On the other hand, if they have any openings in HR, I'd be happy with that, too.

(I love Sharon, by the way. She's awful, but so likable at the same time. That actress doesn't get much to do but what she does, she does so, so well.)

My favorite character is Hailey's roommate, Lizzie. She definitely got the best line in the whole show - when Anna Maria stormed off stage at Rodrigo's debut, Lizzie yells out, "That crazy bitch just ruined my friend's debut!" Ridiculous but hysterical. As was Anna Maria - interesting, beautiful actress, but has something like this every happened, in modern times? I mean, over the top performances are fun to watch, but is there any attention being paid to reality? Obviously the character Anna Maria wouldn't care, but wouldn't anyone else? And then if Warren Boyd was such an amazing violinist - can the first chair violinist of any orchestra just pop off that solo, from memory, at the last minute like that? - why didn't Rodrigo just have him play it in the first place? It made no sense. And then, why was this never mentioned again? Warren Boyd is a genius! He at least did not deserve that silly storyline about trying to fake his own robbery!

Patrick heard me watching the show, and recognized Malcolm McDowell's voice without even looking at the screen of my iPad, which impressed me but maybe not anyone else. The (old) Maestro has gone through some dramatic changes during the two seasons, and though he's also an egomaniac, I kind of love him. His interactions with Wallace Shawn are great, and I adore both actors when they're onscreen together.

Saffron Burrows is one of the most believable actors playing a musician, and I think if the show focused on her (and maybe explained how she affords that totally awesome apartment) more, I might be less critical of the whole thing.

Bernadette Peters is gorgeous! I love seeing her on screen, and at 67 years old, she's a total goddess. I hope I look that good at 47 (because I sure didn't, at 37). Her speaking voice is enthralling, so I was so happy when they finally let her sing. I love the friendship that doesn't seem to be based on sex between her and Rodrigo. I like the way she talks to him: she knows he's a freak, but loves him for his (supposed) genius. I hope she works things out with Pavel. I liked seeing them together, and the way he reacted to her (possibly unintentional?) snobbery.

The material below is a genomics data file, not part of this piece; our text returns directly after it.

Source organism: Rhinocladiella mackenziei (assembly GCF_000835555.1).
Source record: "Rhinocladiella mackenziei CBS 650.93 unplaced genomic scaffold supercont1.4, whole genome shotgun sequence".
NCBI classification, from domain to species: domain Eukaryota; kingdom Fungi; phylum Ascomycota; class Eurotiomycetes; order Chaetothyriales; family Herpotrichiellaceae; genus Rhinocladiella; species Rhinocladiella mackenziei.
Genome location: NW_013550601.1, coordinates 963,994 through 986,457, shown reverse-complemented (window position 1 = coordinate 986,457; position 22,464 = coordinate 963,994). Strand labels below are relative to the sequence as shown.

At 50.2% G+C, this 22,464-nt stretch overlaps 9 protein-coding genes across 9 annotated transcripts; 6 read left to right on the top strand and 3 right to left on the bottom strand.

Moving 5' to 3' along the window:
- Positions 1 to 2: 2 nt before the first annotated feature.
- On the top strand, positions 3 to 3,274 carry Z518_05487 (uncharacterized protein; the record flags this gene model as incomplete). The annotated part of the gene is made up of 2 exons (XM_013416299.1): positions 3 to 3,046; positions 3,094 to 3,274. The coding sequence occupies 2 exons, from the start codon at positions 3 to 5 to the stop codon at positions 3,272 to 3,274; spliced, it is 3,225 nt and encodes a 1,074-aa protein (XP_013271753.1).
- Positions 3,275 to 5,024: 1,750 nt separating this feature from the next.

This is only the second show I've watched on Amazon Prime (the other was "Bosch, and I'm waiting for that thing to start again... and not very patiently, either), and my first on the iPad. I'm not sure what they call it (X-Ray?) but I love seeing the information on screen for the music playing or the actors. I wish there was even more content. It's very cool.

I'm thinking when Season 3 is underway, I'd like to test my abilities, and do some recapping of full episodes, so stick around. If and when that happens, it will be here, of course.

Monday, February 1, 2016

The news

I was listening to NPR on my drive to work this morning, and heard a brief story about the guys "occupying" that bird sanctuary in Oregon. I haven't been following this story very closely (I've heard the stories and seen headlines but I haven't read very much about it). I do wonder why these people seem to have gotten a pass - this story has unfolded over such a long length of time, and the point of it all still seems murky to me.

Anyway, I'm not prepared or qualified to discuss this, at all, but at the end of the story, and I will admit that I may have stopped listening very closely by this point, a man spoke up out of my radio and into my delighted ears. I had to write it down (fine; I had to ask Siri to write it down, which she did, with more perfection than she displays when I ask her to send a text message). It made me giggle. The guy speaking sounded a tiny bit like Elmer Fudd, a detail I don't add to make fun, but only so you too, might hear what I heard. Here it is, for your enjoyment.

"If you stand up against the government, the government will squish you."

Words to live by, kids.

(I think the repetition of the words "the government" got my attention. And then, "squish." It's such a great word. Squish you like a bug, my friends. Like a bug.)